by Cat, July 2010 (photo, right, from Wikimedia Commons
While this article is about lard (from hogs), the same method can be used for the suet/tallow from other animals as well.
I’ve never before rendered lard, but I’ve rendered goose and duck fat, so I imagine the process is similar. My friend Shelli and I decided to try rendering lard from local hogs (at Farm To Market Pork in Kalispell), using the crock pot method, as a photo-essay for my sustainability group, Essential Stuff Project. See that photo-essay at Rendering Lard in a Crockpot: The Process, and also related article: Rendering Lard: The Perfect (& Original) Shortening.
Lard has gotten a bad rap over the last 30 – 40 years, as all fats, and especially animal fats, have been demonized. But in earlier times, lard was a prized fat for baking pastries, pie crusts, frying and sauteeing, and deep-frying. Indeed, it was the original “shortening,” before the trans-fat laden Crisco and similar shortenings took over the market. Lard can be used in all the same ways that you would use butter, including as a spread on toast.
Today, commercial lard is hydrogenated to give it a long shelf life without refrigeration, but the hydrogenation process is a high-heat, high pressure process that kills the life in the fat, and potentially results in some trans fats, so should be avoided.
I do not recommend using lard from commercially-raised hogs (from the grocery store). Instead, insist on lard from hogs raised by a local farmer you trust, for a better fat profile.
See also: Good Fats For Cooking
General Instructions for Rendering Lard, etc. in a Crockpot
(Photos, this section by Cat and Shelli)
After collecting instructional websites (see below), I decided to try the crock pot method with my friend Shelli, as a photo-tutorial for our local sustainability group (Essential Stuff Project). We liked the crock pot method because it felt safer than stove-top rendering, and wouldn’t heat up the kitchen in summer like oven-rendering. See below for the highlights.
See also The EssentiaList: Rendering Lard in a Crock Pot (pdf file) for complete detail with photos. See also my post: Rendering Lard: The Perfect (& Original) Shortening.
Collect all your equipment before starting:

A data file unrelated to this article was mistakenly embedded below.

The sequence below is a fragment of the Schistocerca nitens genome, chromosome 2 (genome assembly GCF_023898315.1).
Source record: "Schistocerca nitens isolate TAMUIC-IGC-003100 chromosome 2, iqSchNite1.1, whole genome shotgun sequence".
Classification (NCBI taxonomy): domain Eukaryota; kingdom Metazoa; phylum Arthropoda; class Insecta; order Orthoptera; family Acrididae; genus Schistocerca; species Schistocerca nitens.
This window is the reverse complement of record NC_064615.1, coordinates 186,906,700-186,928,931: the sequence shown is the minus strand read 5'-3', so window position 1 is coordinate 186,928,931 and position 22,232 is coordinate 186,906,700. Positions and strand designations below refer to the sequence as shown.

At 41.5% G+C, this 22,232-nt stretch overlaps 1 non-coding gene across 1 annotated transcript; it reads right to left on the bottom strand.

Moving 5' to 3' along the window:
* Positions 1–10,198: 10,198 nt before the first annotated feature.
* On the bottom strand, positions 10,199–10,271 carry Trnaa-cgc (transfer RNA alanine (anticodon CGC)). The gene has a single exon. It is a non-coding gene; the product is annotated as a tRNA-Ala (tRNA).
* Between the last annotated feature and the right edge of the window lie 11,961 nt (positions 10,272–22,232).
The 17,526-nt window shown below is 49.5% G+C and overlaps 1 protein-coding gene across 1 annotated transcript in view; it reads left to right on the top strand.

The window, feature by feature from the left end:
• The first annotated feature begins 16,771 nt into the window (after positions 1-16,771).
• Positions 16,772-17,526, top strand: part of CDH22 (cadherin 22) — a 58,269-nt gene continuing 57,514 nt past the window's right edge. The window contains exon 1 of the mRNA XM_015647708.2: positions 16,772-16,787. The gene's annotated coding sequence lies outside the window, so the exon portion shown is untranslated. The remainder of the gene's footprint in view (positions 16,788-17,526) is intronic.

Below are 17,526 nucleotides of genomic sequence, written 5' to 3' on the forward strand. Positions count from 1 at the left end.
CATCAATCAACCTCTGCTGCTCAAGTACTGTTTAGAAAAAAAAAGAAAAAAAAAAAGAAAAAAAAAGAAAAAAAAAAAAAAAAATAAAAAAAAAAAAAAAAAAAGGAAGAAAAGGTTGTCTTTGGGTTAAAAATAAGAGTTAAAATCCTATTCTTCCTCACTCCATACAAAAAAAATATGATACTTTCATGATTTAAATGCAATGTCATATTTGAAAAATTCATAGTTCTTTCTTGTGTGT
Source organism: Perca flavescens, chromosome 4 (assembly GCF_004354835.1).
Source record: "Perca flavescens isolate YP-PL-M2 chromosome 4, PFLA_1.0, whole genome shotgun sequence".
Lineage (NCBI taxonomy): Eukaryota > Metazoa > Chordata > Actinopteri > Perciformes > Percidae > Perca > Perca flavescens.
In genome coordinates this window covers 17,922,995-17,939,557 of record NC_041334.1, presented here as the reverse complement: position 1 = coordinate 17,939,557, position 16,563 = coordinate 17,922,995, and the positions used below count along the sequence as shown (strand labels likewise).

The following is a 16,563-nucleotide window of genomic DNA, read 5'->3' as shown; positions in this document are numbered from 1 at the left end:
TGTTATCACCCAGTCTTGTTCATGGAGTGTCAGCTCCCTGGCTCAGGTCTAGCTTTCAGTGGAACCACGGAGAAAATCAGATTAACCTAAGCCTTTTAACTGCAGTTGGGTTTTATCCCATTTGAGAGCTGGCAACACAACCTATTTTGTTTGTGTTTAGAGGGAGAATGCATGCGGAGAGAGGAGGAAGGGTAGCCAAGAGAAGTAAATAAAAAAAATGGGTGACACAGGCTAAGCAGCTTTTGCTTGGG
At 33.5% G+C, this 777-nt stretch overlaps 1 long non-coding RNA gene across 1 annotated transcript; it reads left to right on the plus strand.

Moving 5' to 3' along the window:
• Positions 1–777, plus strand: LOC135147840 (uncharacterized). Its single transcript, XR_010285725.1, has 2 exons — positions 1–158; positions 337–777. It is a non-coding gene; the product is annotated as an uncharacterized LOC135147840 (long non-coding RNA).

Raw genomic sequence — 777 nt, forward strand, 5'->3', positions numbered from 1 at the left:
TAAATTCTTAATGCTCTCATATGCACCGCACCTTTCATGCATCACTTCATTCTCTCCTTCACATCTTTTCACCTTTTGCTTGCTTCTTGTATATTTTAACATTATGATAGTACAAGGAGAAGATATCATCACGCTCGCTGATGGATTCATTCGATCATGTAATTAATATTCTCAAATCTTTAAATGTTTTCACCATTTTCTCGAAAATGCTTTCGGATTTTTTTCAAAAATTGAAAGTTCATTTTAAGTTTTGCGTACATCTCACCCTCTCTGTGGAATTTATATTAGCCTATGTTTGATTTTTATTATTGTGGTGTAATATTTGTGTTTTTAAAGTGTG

- cooking thermometer that will read at least 260° F
- slotted spoon
- colander or large strainer
- good quality cheesecloth
- large glass or stainless steel bowl with pour-spout (do not use plastic)
- bread pans or other molds, or glass canning jars with lids
- parchment paper (not needed if using jars)
- freezer paper & tape (not needed if using jars)
- oven mitt
- We started with two 5-pound blocks of pork fat divided among 3 crockpots, and ended up with a little more than 4 pounds of rendered lard. We chose not to do the wet-rendering method (adding water to the pot) because it makes quite a stink.
- Melt the fat at low temperature setting, stirring occasionally to keep it from scorching, but remember that every time you remove the lid, you cool off the crock, so don’t overdo.
- When the mixture reaches 200°F, the fat will begin to bubble and the cracklings will begin to fry. You want it to reach 260° F (to ensure all moisture in the fat has boiled off), but most crockpots will not achieve this on low, so when it starts to bubble, increase the heat to high and give it a good stir. It takes a minimum of 9 hours to reach this temperature.
- When it reaches 260°F, remove from heat and strain the fat. Line your colander/strainer with good quality cheesecloth and carefully pour the fat & cracklings into the strainer. Let it sit for a while to allow all the fat to drip through.
- Pour the fat into jars or parchment-lined molds, and let it cool. Note that the hot fat is amber in color, but it turns creamy-white upon cooling.
- Prepare for storage.
- If you want to store your lard in jars, it’s best to pour it directly into jars while the lard is still hot, and screw on the lids. As the hot fat cools, the lids will seal, the same as with canning.
- If you want to freeze it, it is best to pour into molds, then transfer to the refrigerator to harden (room temperature lard is soft and not so easy to wrap). Then wrap in freezer paper, and label with the date.
- You can save the cracklings, if you like them, or compost them. Many pets love them….
Other instructional websites:
- The Nourishing Gourmet: Rendering Lard (1) has a great introduction about the goodness of lard, as well as good photos. Read the comments, too, for great ideas and discussion of rendering fat from other animals (bear, goose, duck, etc.).
- Lehman’s: Rendering Lard: A First Timer’s Guide (2) also has good photos, and good comments.
- Health Bratt Blog: Livin’ High on the Hog; How I rendered my own lard (pdf (3)), with photos and instructions for rendering in crockpot or oven.
Clarify lard for reuse
Reused lard is fairly damaged by oxidation, especially if it has been used for hot-temperature frying, so is not very healthful to consume. If the initial lard has not been used for frying, the clarified lard can be used again for frying but is not very good for baking (pie crusts, pastries, etc.). When I was a kid, we saved our used lard and bacon fat for a local woman who would clarify it, then use if to make soap for the washing machine.
In researching the crockpot method for rendering lard, I came across this great site that provides many good links on rendering lard and also for clarifying lard for reuse: Well Tell Me: Rendering Lard Info and Questions (4). The best of these are (the last two detail a method using a potato):
- Grandpappy Info: How to Render Animal Fat, or Clarify Used Animal Fat (5);
- E-How: How to Clarify Fat (6);
- Bartelby: Cookery ((7); scroll down to How to Clarify).
- Health Bratt Blog: Livin’ High on the Hog; How I rendered my own lard (pdf file)